They say the best things in life are free, and morning sunlight is no exception.
There’s nothing quite like the smell of a crisp morning, and when the sun makes its way across the horizon, it hugs and caresses you with a ray of warmth that reminds you that today is a new day, and it’s never too late to start fresh.
Maybe, so let’s get to some hard facts, shall we? In this article, you’ll learn all about the importance of morning sunlight and how this free resource can do wonders for your health.
Why Morning Sunlight is Great
There’s more to the morning sunshine than just warmth and the ability to start over each day. There are bona fide biological miracles that the sun provides us with every day.
For example, bare skin absorbs the sun’s UV (ultra-violet) rays and processes them to allow the body to perform vital functions like keeping us healthy by fighting off infections and disease, strengthening our bones, and preventing inflammation. All of this happens without us having to do an exercise, take a pill or invest in some fancy kitchen appliance to make special smoothies.
There is a catch, though. The exposure has to be direct sun-to-skin contact. That means no sunscreen. Also, a large portion of your skin needs to be exposed. Wearing a turtleneck, jeans, and a beanie won’t do as much good as sporting a pair of shorts and a tank top.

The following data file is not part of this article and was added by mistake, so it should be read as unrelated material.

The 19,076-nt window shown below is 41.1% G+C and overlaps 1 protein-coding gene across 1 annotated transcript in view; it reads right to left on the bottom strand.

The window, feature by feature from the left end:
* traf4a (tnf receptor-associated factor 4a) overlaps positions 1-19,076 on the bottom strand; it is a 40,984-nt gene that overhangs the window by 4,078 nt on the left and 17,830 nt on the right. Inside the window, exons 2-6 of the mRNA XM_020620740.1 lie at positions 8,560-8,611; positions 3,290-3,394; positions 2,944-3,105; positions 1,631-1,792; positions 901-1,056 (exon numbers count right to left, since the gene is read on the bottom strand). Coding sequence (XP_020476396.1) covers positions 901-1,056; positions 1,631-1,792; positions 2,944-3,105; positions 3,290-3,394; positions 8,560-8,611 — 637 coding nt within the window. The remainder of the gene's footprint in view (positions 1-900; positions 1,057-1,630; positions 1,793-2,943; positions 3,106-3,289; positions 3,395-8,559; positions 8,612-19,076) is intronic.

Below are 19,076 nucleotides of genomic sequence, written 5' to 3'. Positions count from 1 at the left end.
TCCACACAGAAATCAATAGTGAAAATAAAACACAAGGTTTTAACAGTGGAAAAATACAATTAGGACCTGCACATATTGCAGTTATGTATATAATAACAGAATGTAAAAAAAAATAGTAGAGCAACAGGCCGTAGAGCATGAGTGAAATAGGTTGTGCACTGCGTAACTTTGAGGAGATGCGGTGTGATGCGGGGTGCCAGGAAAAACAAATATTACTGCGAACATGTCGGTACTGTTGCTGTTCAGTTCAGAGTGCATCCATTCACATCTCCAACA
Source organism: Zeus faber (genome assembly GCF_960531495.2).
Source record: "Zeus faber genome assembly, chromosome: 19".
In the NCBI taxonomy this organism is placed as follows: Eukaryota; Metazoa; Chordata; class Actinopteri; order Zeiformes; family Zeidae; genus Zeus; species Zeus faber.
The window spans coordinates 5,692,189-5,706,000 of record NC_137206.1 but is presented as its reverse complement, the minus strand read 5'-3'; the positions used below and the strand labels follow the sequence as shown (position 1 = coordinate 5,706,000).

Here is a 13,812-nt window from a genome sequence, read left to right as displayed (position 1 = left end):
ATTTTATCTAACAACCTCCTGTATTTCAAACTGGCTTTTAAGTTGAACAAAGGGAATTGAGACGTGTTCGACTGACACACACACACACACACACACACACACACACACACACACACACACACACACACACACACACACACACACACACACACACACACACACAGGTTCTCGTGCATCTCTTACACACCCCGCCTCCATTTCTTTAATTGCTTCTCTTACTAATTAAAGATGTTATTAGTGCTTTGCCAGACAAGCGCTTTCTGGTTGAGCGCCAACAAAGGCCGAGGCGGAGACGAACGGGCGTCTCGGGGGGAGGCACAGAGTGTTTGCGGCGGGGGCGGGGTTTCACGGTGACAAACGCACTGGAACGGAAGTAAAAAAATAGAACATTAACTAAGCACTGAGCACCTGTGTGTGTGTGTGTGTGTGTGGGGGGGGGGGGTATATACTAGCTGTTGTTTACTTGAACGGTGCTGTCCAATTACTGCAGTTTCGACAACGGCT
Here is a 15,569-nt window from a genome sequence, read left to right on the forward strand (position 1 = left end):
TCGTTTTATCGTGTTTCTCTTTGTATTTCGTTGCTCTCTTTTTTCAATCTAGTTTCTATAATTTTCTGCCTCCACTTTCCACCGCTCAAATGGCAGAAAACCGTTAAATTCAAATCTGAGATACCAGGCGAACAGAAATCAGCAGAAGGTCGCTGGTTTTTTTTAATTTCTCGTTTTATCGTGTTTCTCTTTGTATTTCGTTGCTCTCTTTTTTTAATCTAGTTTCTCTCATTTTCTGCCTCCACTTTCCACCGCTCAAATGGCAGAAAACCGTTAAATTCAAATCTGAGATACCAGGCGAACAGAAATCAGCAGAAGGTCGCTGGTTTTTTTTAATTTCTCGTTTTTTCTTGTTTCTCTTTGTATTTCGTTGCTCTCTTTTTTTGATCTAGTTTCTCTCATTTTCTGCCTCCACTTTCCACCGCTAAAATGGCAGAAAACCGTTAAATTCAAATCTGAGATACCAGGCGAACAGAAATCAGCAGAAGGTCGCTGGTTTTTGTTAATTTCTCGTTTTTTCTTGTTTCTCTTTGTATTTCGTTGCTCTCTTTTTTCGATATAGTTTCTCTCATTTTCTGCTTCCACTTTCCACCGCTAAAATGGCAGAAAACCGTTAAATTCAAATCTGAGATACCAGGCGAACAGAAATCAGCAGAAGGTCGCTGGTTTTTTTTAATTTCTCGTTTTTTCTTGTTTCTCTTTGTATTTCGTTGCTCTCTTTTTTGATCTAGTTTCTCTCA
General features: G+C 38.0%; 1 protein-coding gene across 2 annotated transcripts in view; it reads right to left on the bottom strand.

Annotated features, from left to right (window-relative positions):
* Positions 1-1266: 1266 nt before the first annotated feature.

Sunshine and Vitamin D are often used interchangeably for a reason. Our bodies rely on the sun to help us produce this vitamin. The only other way to get Vitamin D is through a supplement, as it’s not as readily available from food, and it still requires sunshine for absorption.
In addition to sunlight, many breeds of fish such as salmon, halibut, swordfish, and tuna also contain Vitamin D.
The importance of Vitamin D has been compared to oxygen; it’s that vital for life. The traditionally recommended dosage has recently been criticized by osteopathic and naturopathic doctors who say, “Today's vitamin D recommendations may be enough to help prevent rickets, but it does nothing to give protection from cancer, heart disease, and infections. Most adults need about 8,000 units of vitamin D, while there are others who may need over that required amount to optimize their vitamin D levels.”
So, how much sun exposure is required to get the newly recommended dose of 8,000 IU? This varies by person but ranges between five and thirty minutes.